Only one Spaniard has broken the one billion view barrier on YouTube

The video site has released a list of its most viewed videos on its tenth anniversary and only one Spaniard makes the list... can you guess who the hero is?

Only one Spaniard has broken the one billion view barrier on YouTube
Photo: Oli Scarff/AFP

It’s all in the family for the Spaniard who has managed to rack up the most views on YouTube – a whopping 1,084,241,264. 

Yes, it’s Spanish heartthrob Enrique Iglesias, son of legendary crooner Julio who recently became the latest celebrity to diss US Republican presidential hopeful, Donald Trump.

The Spanish version of Enrique’s hit Bailando has amassed over a billion hits on the popular video website since it was released on April 11th 2014.

The song features Cuban singer Descemer Bueno and group Gente de Zona, who also co-wrote the track, which means ‘dancing’ in English.

Enrique is the only Latin artist to feature in the top ten list, which is largely populated by pop acts; both Taylor Swift and Katy Perry feature twice on the list with Swift’s Blank Space taking third position and Perry’s Dark Horse taking forth.

Pint-sized crooner Justin Bieber takes the second spot with Baby while the first place proves the power of the viral video: South Korean pop star PSY’s 2012 hit Gangnam Style, which spawned thousands of spoof videos – is the most viewed video on YouTube with an incredible 2.4 billion views.

The list features four Americans (Taylor Swift, Katy Perry, Meghan Trainor and rapper Wiz Kalifa), one Canadian (Justin Beiber), one South Korean (PSY) one Brit (Mark Ronson) and one Spaniard (Enrique Iglesias). 

The most viewed YouTube videos

1. PSY – Gangnam Style – 2,430,936,252

2. Justin Bieber – Baby – 1,222,745,161

3. Taylor Swift – Blank Space – 1,204,579,438

4. Katy Perry – Dark Horse –  1,129,029,646

5. Katy Perry- Roar -1,092,530,036

6. Taylor Swift – Shake it off – 1,084,992,902

7. Enrique Iglesias – Bailando – 1,084,241,264

8. Mark Ronson- Uptown funk. 1,061,501,612

9. Meghan Trainor- All about that bass. 1,056,816,473

10. Wiz Khalifa- See you again. 1,024,110,436

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‘Take On Me’ tops a billion YouTube views: What makes 80s Norwegian hit so enduring?

It’s arguably the biggest success in the history of Norwegian pop, and A-ha’s 1984 pop classic ‘Take On Me’ this week reached a new milestone.

'Take On Me' tops a billion YouTube views: What makes 80s Norwegian hit so enduring?
A-Ha performing in 2015. Photo: AFP

The song combines synthpop with acoustic guitars, keyboards and drums and is indisputably the band’s signature tune and one of the most evocative pop songs of the decade.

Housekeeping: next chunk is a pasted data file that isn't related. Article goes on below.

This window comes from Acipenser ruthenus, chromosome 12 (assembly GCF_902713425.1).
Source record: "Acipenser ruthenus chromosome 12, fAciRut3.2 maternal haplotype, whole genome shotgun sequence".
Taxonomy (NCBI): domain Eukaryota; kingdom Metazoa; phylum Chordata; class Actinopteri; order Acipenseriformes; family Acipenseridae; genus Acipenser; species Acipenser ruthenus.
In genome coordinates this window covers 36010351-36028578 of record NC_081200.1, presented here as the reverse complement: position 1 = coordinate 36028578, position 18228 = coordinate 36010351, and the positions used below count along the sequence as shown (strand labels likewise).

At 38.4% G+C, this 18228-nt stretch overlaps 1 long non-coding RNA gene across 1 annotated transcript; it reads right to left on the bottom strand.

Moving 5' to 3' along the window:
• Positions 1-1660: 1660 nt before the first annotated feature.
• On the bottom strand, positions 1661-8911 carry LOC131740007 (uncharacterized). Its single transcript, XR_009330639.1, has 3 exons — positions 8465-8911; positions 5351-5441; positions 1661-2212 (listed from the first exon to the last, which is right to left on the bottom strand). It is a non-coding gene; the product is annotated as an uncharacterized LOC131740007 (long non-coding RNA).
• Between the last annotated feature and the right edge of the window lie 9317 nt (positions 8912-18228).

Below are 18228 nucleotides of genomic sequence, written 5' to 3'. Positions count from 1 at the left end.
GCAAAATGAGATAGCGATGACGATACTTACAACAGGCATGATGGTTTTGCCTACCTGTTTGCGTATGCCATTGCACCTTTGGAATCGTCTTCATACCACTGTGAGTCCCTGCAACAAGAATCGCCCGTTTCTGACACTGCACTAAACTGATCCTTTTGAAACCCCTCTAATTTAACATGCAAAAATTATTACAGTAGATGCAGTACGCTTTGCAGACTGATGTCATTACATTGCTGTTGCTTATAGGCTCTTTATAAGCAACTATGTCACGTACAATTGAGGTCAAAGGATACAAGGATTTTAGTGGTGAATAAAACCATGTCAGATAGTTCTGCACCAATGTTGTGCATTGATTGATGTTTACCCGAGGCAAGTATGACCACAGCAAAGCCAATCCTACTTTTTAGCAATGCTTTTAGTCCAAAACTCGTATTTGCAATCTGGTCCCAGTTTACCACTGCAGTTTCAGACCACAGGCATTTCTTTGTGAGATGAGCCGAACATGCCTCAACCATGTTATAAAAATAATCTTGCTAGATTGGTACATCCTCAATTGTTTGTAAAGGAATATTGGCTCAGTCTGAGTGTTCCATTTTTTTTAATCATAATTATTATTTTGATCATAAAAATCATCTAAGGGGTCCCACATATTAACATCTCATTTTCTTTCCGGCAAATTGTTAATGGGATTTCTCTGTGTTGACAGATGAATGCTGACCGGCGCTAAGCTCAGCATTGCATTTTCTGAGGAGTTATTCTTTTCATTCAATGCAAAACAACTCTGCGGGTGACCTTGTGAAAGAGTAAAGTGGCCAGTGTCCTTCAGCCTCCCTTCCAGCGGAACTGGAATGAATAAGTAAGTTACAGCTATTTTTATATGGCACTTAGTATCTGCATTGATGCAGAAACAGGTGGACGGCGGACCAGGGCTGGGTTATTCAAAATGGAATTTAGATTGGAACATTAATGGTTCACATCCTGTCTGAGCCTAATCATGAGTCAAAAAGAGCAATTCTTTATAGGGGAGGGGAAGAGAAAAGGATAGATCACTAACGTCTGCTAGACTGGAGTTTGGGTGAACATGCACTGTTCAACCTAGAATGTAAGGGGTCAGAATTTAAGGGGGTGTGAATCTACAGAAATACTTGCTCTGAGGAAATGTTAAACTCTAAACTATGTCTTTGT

That is complemented by a memorable music video which combined live action sequences with black-and-white pencil sketch animated overlays, in what was then an innovative technique called rotoscoping. It won six awards at the 1986 MTV Music Video Awards.

Perhaps the combination of both music and visuals has driven Take On Me into the realms of YouTube royalty. The official video, originally released in 1985, was recently restored and upgraded to 4K resolution to improve visual quality, Warner Music Norway wrote in a press statement.

In any case, A-ha now join a small list of artists with music videos that have tipped the 10-figure mark for total views on the social media website.

While South Korean rapper Psy’s 2012 hit Gangnam Style and Despacito by Luis Fonsi (2017) have famously garnered monstrous numbers of YouTube views, it’s arguably harder for songs which pre-date widespread use of the Internet to rack up those kind of figures.

Take On Me joins two Guns N’ Roses songs (November Rain, Sweet Child o’ Mine), Queen’s Bohemian Rhapsody and Nirvana’s Smells Like Teen Spirit in an elite club of just five songs from the 1970s, 1980s and 1990s with over a billion views.

Numb by Linkin Park was the first pre-YouTube video from the 2000s to reach a billion views.

“Obviously the video is unique and it has some features that stand up and stand the test of time,” he shared. “It’s hand drawn which makes it what it is,” A-ha guitarist Magne Furuholmen told Billboard last year.

“The song also seems to resonate with people across time. It’s just very fortunate to have such a big song in our catalogue,” Furuholmen said.

“We probably spent a few years talking it down, trying to get people to focus on new stuff we’re doing. At this point, certainly speaking for myself, I’m just surprised and proud that the song has done so well and still finds an audience,” he added.